As many of the survey invitations were sent by collaborating organisations, response rate could not be formally established or estimated based on how many podiatrists were in each group as this information was not always available. Therefore, we used NHS workforce statistics to estimate response rates and determine how representative the respondents were in terms of geographical spread. In order to establish the number of podiatrists in post across the UK, a number of reports were used; NHS England (July 2016) [14, 15], NHS Scotland (June 2016) , NHS Wales (September 2016)  and NHS Northern Ireland (March 2016) . Detailed information regarding podiatrist demographics (banding) was only available from NHS England data, and so this was used to determine how representative the respondents were in terms of experience. Response rates for podiatrists working in the private sector could not be estimated due to a lack of available data regarding the size of the workforce.
Statistical and qualitative analysis
Responses to the survey were downloaded and analyzed using Excel (Microsoft, Redmond, USA) and SPSS version 23 (IBM, New York). Continuous data demonstrated a non-normal distribution. Mann-Whitney U test was used to compare groups of continuous data. Categorical data were compared using Chi-squared test. Cut offs used for group comparisons (e.g. comparisons made between podiatrists seeing < 20 patients per week as compared to those seeing > 20 per week) were predetermined based on what was felt to be clinically relevant. A p-value of < 0.05 was considered statistically significant.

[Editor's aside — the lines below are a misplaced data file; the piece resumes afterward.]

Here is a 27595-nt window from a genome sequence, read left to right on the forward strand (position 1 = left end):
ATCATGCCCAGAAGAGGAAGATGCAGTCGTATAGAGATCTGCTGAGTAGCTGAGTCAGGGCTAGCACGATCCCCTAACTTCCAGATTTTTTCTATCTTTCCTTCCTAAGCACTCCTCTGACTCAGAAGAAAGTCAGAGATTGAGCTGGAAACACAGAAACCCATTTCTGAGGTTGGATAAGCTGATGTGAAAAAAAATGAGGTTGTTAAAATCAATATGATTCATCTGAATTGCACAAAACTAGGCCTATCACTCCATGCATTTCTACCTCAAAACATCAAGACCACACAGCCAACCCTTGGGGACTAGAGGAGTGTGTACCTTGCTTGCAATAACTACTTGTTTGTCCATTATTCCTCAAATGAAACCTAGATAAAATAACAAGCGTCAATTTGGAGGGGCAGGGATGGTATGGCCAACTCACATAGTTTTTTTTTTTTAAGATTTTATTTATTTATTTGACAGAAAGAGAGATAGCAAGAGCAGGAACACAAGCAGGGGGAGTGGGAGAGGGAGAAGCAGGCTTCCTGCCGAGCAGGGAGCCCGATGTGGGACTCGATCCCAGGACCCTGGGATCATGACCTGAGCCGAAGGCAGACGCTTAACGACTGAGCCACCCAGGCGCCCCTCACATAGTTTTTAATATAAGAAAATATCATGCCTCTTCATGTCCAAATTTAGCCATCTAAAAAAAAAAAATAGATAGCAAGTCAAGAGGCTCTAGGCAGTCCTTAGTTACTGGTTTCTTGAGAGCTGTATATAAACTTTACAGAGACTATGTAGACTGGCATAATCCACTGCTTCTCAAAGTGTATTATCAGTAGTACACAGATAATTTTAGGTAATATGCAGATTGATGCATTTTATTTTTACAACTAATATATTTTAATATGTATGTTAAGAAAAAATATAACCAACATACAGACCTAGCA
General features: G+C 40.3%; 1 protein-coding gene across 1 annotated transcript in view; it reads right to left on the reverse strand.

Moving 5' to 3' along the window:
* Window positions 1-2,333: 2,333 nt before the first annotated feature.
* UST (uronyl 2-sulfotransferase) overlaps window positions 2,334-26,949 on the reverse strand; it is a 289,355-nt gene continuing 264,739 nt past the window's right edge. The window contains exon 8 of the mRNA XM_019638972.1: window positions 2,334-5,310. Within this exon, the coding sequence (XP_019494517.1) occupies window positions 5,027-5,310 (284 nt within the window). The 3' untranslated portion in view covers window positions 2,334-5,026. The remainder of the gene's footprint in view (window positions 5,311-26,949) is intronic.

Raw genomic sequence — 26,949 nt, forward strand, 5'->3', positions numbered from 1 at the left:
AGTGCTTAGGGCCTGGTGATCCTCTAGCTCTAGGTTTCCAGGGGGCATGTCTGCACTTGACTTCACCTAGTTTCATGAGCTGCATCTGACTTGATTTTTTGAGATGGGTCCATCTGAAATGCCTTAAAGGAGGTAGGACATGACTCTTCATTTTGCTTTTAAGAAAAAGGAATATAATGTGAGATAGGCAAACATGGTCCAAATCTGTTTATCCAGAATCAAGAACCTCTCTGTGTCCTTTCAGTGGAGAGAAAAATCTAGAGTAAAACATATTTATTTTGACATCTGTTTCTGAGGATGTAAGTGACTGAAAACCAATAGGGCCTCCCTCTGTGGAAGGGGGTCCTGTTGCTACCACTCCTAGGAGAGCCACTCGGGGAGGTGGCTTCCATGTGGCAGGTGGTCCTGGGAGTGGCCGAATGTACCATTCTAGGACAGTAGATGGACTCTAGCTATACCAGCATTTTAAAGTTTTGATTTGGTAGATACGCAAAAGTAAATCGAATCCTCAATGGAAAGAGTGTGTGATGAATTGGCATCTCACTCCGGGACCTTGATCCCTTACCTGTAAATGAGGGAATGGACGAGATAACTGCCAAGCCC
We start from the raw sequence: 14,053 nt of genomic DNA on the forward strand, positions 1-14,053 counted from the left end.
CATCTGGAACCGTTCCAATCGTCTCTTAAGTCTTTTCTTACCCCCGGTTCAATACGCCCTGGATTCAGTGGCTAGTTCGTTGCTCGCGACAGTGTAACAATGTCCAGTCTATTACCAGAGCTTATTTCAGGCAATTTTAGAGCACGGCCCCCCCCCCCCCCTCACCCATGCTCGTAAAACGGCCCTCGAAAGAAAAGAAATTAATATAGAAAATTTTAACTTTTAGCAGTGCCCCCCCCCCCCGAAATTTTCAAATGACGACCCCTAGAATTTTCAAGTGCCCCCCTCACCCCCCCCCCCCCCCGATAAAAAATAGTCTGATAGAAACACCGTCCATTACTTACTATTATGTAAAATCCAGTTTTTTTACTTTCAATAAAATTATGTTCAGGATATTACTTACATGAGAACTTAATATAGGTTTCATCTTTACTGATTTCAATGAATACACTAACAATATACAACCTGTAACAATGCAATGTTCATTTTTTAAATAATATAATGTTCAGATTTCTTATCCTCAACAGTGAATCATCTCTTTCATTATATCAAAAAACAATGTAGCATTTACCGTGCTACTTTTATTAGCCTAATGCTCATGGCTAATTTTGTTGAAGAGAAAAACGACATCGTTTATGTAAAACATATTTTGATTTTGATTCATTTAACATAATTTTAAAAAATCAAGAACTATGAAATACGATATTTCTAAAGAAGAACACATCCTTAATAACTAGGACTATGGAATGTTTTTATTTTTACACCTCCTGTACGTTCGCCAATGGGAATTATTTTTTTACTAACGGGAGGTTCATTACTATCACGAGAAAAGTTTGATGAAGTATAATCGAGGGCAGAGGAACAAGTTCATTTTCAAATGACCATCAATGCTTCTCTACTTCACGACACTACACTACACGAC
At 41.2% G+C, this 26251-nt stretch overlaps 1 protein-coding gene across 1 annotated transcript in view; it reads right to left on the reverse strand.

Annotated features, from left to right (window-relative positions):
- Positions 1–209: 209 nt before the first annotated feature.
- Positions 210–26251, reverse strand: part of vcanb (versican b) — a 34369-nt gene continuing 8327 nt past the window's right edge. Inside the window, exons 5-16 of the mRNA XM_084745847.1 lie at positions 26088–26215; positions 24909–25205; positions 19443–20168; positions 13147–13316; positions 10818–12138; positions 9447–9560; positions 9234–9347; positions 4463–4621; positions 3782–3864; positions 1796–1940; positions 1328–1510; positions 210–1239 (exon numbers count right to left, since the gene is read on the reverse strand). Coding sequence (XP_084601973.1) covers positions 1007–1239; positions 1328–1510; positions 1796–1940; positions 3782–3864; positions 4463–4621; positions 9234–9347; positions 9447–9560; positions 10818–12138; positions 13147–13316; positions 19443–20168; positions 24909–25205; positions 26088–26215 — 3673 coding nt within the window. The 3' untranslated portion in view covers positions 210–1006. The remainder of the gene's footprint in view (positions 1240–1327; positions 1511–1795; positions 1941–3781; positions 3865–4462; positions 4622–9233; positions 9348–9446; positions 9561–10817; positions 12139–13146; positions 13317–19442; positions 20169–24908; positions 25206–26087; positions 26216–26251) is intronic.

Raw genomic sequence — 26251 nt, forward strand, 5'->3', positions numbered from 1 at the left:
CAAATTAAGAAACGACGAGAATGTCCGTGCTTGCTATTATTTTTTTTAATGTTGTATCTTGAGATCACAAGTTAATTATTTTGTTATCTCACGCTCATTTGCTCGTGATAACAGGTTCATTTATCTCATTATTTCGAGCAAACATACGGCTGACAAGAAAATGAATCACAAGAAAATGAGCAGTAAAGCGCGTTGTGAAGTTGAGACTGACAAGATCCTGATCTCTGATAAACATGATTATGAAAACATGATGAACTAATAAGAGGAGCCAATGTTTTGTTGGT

Analysis of responses from the open-ended questions was performed using inductive content analysis . This involved reading all responses (author PN) and freely generating categories to describe all aspects of the content. Categories were named using content characteristic words and these were expanded into subcategories with similar themes. Using this abstraction method, a general description of responses could be created.
There were two hundred and eighty six respondents. Three non-podiatrist respondents were removed from the survey (two Vascular Nurse Specialists and a Vascular Scientist). The remaining data from 283 respondents were analyzed. Demographic data of respondents are presented in Table 1. Not all participants completed all of the questions in the survey. Therefore, the total number of respondents for each question is given in brackets (‘n=’) and percentages calculated using this denominator.
We estimate that the response rate from NHS podiatrists across the country was approximately 6%. This is based on an estimated number of 3791 podiatrists working in the NHS across the UK around the time of the survey and the 239 NHS podiatrist respondents.
When comparing the geographical spread of respondents to the spread of podiatrists across the UK, we note an underrepresentation of the North East (1.1% vs 5.7%, respectively), West Midlands (2.5% vs 8.1%) and Northern Ireland (1.4% vs 5.6%) and an over representation of London (13.8% vs 9.6%) and the South East (18% vs 6.7%) (Additional file 2: Table S1).